A total of 1,590 cases of West Nile virus, including 66 deaths, were reported through late August this year in the United States, the highest human toll reported by that point in the calendar since the mosquito-borne disease was first detected in the country in 1999, health officials said on Wednesday.
The toll is increasing quickly and "we think the numbers will continue to rise," said Dr. Lyle Petersen, director of the U.S. Centers for Disease Control and Prevention's Division of Vector-Borne Infectious Diseases.
Through last week, 1,118 cases and 41 deaths had been reported. The updated figures represent a 40 percent increase in the number of cases and a 61 percent spike in the number of deaths, but are short of the all-time record for a full year: 9,862 cases and 264 deaths in 2003.
In hard-hit Texas, the number of confirmed cases soared to 733, up 197 from last week, said Dr. David Lakey, commissioner of the Texas Department of State Health Services. Deaths reached 31, up 10 from last week.
"It looks like it is going to be our worst year ever," said Lakey. "As I look at the data, I'm not convinced we have peaked."
All 48 contiguous states have reported cases of West Nile virus in birds, which act as hosts; in mosquitoes, which transmit it by biting birds and then mammals including humans; or in people. Only Alaska and Hawaii have been spared. And 43 states have at least one human case.
"The virus is endemic at this point throughout the United States," with the possible exception of high-altitude regions such as the Rocky Mountains, said the CDC's Petersen. "There is a risk almost everywhere."
So far, however, more than 70 percent of the human cases have been reported in just six states: Texas, South Dakota, Mississippi, Oklahoma, Louisiana, and Michigan.
Only 2 percent to 3 percent of cases of West Nile fever are reported to health officials, said Petersen, which suggests that the actual number of cases is 30 to 50 times higher than reported.
That is partly because an estimated 80 percent of infected people have no symptoms, said Dr. Robert Haley, of the University of Texas Southwestern Medical Center in Dallas, in an essay last week in the Journal of the American Medical Association.
About 20 percent of infections cause only mild symptoms, including aches and fever, explained Haley. One in 150 people infected with the virus develop neurological conditions such as meningitis, encephalitis and other illnesses that can cause disorientation, cognitive impairment, muscle weakness, and movement problems that resemble those of Parkinson's disease.
Of those who develop this "neuroinvasive" form of West Nile, an estimated 4 percent to 18 percent die, said Haley, mostly those who are older or suffering from other illnesses.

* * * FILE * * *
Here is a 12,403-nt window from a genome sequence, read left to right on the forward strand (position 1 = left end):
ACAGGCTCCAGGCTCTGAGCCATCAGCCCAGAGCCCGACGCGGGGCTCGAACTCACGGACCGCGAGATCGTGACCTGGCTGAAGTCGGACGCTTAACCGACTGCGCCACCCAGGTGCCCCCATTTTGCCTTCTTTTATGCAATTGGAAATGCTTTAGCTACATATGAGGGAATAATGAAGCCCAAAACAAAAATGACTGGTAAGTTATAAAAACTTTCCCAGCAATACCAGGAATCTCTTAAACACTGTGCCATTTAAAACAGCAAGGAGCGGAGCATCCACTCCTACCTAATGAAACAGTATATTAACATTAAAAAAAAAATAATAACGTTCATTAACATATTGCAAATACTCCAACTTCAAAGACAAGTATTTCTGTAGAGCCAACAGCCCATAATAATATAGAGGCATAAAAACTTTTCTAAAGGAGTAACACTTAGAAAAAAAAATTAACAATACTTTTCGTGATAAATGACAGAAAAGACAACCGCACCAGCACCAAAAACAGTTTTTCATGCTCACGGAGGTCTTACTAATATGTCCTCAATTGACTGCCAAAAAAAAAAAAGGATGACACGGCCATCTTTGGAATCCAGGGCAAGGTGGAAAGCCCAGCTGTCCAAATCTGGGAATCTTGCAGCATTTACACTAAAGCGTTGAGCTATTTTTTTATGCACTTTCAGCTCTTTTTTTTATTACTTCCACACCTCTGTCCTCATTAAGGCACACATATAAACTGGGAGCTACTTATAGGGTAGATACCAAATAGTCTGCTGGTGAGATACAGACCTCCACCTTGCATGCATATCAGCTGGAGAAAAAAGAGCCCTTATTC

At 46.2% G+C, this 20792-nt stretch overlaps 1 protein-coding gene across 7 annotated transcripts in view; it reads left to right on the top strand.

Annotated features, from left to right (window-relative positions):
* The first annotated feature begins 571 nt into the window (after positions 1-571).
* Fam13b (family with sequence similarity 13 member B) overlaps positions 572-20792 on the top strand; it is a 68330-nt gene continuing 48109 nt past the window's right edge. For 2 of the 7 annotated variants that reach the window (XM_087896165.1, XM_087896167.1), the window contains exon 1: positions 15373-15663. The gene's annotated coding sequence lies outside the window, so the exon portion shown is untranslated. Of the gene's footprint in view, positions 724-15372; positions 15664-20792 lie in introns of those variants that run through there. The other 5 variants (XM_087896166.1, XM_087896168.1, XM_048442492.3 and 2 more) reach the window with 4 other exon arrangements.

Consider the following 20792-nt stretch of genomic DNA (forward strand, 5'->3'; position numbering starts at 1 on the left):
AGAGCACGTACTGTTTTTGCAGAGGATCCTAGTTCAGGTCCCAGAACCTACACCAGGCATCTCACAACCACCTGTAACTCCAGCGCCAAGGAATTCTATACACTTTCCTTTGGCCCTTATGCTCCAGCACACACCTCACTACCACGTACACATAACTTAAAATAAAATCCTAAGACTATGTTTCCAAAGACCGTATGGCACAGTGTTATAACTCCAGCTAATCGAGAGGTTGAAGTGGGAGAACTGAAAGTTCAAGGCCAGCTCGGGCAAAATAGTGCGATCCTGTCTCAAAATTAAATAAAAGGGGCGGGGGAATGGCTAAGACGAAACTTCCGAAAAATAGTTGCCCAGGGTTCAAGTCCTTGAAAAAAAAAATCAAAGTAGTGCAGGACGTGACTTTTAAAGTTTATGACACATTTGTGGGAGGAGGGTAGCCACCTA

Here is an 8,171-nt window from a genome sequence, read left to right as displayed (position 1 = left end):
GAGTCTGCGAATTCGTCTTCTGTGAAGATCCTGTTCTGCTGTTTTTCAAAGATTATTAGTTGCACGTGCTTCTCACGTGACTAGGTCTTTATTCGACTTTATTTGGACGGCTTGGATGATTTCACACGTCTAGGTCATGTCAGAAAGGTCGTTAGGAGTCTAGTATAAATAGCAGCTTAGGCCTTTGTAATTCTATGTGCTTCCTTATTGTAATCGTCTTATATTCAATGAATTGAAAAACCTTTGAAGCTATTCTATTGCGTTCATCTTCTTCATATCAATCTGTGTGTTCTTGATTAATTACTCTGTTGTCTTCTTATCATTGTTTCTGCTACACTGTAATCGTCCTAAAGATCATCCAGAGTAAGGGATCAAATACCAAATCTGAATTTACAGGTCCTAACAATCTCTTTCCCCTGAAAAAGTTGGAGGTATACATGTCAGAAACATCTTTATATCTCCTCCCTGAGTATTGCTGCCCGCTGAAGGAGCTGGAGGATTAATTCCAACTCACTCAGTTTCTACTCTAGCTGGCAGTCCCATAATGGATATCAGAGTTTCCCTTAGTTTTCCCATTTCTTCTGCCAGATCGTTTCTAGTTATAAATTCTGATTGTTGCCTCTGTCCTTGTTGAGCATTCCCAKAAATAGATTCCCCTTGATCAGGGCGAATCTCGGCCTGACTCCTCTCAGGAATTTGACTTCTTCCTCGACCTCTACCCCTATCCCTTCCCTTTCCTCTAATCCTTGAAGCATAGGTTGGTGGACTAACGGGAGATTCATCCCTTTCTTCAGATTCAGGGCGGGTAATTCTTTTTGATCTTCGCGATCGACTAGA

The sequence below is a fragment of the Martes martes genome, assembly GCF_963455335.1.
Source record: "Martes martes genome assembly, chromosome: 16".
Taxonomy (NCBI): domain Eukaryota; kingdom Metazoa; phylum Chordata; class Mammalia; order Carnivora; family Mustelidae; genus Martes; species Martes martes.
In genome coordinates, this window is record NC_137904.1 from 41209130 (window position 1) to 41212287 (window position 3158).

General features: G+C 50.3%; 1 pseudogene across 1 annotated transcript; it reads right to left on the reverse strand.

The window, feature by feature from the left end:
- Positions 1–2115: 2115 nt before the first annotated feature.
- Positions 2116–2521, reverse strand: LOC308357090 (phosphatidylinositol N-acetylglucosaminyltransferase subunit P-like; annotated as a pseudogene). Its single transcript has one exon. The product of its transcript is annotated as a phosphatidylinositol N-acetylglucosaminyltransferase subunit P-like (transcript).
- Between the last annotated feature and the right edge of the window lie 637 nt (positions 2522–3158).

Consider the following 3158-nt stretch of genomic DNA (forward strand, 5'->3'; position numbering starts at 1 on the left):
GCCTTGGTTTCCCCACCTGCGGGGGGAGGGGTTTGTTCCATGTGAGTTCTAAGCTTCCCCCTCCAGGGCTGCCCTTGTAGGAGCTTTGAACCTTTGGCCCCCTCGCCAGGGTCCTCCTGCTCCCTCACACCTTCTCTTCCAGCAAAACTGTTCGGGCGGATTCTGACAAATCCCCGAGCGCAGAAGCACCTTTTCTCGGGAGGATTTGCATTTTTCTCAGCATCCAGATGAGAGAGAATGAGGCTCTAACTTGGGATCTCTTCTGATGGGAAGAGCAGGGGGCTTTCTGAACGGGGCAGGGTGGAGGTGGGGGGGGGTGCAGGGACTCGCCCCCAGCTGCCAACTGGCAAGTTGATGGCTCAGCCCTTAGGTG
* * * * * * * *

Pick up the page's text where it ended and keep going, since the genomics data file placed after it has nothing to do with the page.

THE HOTTER THE WEATHER, THE FASTER THE VIRUS
There is no treatment for West Nile infection, and no vaccine. The disease is transmitted by Culex pipiens mosquitoes, also known as common house mosquitoes, and the only preventive measure is to avoid being bitten.
People can reduce their risk by eliminating the small pools of standing water - in bird baths, outdoor flower pots and the like - where C. pipiens breed.
Public health experts and entomologists are baffled about why 2012 is such a big year for West Nile. But Petersen said a U.S. heat wave has been an important contributing factor.
"Higher temperatures foster faster reproduction of both the mosquito and the virus," said Tony Goldberg, professor of epidemiology at the University of Wisconsin, Madison, who has studied urban outbreaks of West Nile since shortly after the virus arrived in the Midwest.
"The hotter it is, the faster the virus can replicate," said entomologist Gabe Hamer of Texas A&M University.
As the virus reproduces more quickly inside its bird host -- it likes species from robins and blue jays to sparrows -- there is a greater chance that a mosquito biting the bird will pick up a large number of viruses and transmit them to its next victim.
Higher temperatures also increase mosquito activity, making them more likely to be flying around, especially at night, and looking for a meal.
Another factor contributing to this year's outbreak is the continuing cycle of droughts and downpours, a precipitation pattern predicted by models of climate change.
Intense rain fills drainage ditches, storm sewers and culverts, and washes grass clippings, leaves and other organic matter into those pools of standing water, explained Wisconsin's Goldberg. Mosquitoes prefer to breed in water that has rotting organic matter.
With normal rainfall, those breeding pools are washed away in the next storm. But when heavy spring rains are followed by summer dry spells, as has been the case in much of the United States this year, the breeding pools remain for weeks or months, said Goldberg, and the mosquito population explodes.
"As we keep getting more climate extremes," he said, "there will be more years with many more cases of West Nile."
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